I’m approximately 72.5793% Slovak. Approximate guess. OKAY, random number I made up. But needless to say this fine specimen (me, of course) is mostly Slovak. I may, however, lose some Eastern European credit when I confess that I have never made homemade pierogi before now. I’ve eaten them many a time but never have these hands made them. *Sigh* Yes, I am ashamed.
My grandpa used to help make pierogi at his church and he would bring some back sometimes to eat. I’m pretty sure that when I say he helped “make” pierogi, he actually spent most of the time telling jokes and stories. However, the actual cooks were most likely well entertained during the pierogi-making process. And we were all happy to end up with tasty pierogi.
Since I had little idea of where to start making pierogi, I went to my trusty Slovak cookbook my grandma gave me many years ago filled with a wonderful mix of Slovak recipes and random recipes (I’m just guessing that chop suey is not Slovak…could be wrong). However, when the pierogi recipe called for 1 cup of flour and 1 potato to make 50 pierogi, I knew I probably would need a miracle from God to make that work. So, instead I found my way to the trusty internet and put together a mix of what I saw there with what my parents could tell me about how my grandparents would make pierogi and here is the end result.
These would be really good to make with friends, especially those with good jokes and stories like my grandpa had. I’m not saying they are hard to make, but very time consuming because so much love needs to go into each individual pierogi. Luckily, this recipe makes a good number of pierogi and once you have a system down, it wouldn’t be hard to make more! Just make sure your arms are up for a workout with all the dough rolling!
*Note: Yes, the plural is actually pierogi, not pierogies as many people say. It may even be spelled pirohy if you are Slovak. Only if you are Slovak can you spell it that way. Sorry non-Slovak friends. Such is life.
Mix the flour and salt together and pour on a flat surface. Form a well in the middle of the flour then add the milk and 1 tablespoon of melted butter to the well.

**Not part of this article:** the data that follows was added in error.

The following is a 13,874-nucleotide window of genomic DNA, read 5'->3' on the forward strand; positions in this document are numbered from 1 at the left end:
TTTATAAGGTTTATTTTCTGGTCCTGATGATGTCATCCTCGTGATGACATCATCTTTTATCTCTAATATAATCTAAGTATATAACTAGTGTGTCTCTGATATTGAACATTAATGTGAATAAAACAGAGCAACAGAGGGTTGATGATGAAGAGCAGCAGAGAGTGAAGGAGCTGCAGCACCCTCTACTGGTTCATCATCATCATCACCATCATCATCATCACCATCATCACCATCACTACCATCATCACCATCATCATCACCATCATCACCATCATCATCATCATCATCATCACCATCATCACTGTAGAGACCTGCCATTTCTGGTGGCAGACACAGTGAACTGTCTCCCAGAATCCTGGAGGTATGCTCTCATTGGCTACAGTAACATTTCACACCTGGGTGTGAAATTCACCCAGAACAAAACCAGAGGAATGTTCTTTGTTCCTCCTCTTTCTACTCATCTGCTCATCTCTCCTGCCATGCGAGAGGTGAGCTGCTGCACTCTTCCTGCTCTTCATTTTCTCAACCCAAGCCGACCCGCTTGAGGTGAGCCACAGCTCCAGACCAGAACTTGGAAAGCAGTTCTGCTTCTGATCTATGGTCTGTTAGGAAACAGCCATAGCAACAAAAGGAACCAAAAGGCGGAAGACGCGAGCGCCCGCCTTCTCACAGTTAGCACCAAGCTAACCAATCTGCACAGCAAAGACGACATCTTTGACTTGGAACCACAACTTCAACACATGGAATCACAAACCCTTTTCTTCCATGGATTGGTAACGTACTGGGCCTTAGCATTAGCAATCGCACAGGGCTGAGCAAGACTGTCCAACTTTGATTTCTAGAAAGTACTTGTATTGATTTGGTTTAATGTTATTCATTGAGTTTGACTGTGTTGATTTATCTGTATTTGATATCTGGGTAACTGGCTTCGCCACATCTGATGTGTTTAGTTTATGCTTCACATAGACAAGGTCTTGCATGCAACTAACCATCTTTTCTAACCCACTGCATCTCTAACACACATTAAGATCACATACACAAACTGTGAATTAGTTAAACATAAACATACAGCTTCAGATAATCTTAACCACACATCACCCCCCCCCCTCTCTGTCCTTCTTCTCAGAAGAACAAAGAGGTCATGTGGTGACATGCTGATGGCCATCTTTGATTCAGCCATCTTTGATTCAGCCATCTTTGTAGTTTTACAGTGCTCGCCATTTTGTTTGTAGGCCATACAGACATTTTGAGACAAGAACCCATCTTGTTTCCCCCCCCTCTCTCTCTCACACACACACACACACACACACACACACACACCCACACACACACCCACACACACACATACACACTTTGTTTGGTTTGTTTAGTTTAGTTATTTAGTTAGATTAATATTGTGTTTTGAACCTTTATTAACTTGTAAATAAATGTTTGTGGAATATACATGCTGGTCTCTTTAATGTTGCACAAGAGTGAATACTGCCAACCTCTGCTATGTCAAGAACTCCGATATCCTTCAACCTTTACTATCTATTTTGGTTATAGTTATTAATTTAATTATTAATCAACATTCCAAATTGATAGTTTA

Start incorporating the milk and butter into the flour until you form a dough. Add water, as necessary, to help form the dough. I ended up using about 1/2 cup of water, but you may need more or less.
Knead the dough for 10-15 minutes until a ball forms (Yes, you are reading that right. Turn on the TV or have a nice conversation while this is happening!)
Cover the dough ball with a bowl or in plastic wrap. Let sit about half an hour to rest.
Directions for the filling
While the dough is resting, peel and cut the potatoes into about 1 inch pieces. Cover with water and bring to a boil. Let boil until the potatoes are fork tender. This process will take about 20 minutes.
Puree the onion and garlic in a food processor (you can also chop them into small pieces but my husband and I don't love onions so I pureed them to hide the texture a bit)
Saute the onion and garlic mixture in 1 tablespoon of butter for about 5 minutes until the onions turn slightly transparent and start to brown.
Drain and mash the potatoes, saving about 1/4 cup of the potato water to thin the potatoes if needed (you can also use milk or regular water to thin the potatoes).
Mix in the cheddar cheese, onion and garlic mixture, salt and pepper, and bacon to the potatoes. Add potato water or milk to thin the mashed potatoes if needed.
To make the pierogi
Divide the dough into 2 or 3 pieces to make it easier to work with. Keep the extra pieces covered while working.
Roll the dough thin and cut into circles with a cookie cutter or glass.
Put about a teaspoon of potato filling into the center.
Wet one side of the dough circle with water to help seal and fold the pierogi in half.
Use a fork to seal the edges (and make it look pretty!)
Place about 8 pierogi at a time in boiling, salted water. Let the pierogi float to the top then cook for one additional minute. Let drain on a drying rack or towel.
Fry in butter until golden brown. Garnish with chives to serve.
You can also serve pierogi with sour cream on top. My grandma would always finish the pierogi by frying them in butter along with onions (again, not a huge onion fan so I put the onion in the filling instead). I actually used bacon fat from cooking the bacon to fry the pierogi the first time we ate these. Also delicious. Pierogi freeze well after they are boiled. Just let them dry off a bit once they come out of the water so they don't stick together. I put parchment paper between the layers of pierogi before freezing as well. When you bring them out out of the freezer you can just fry them up, even without defrosting prior to cooking.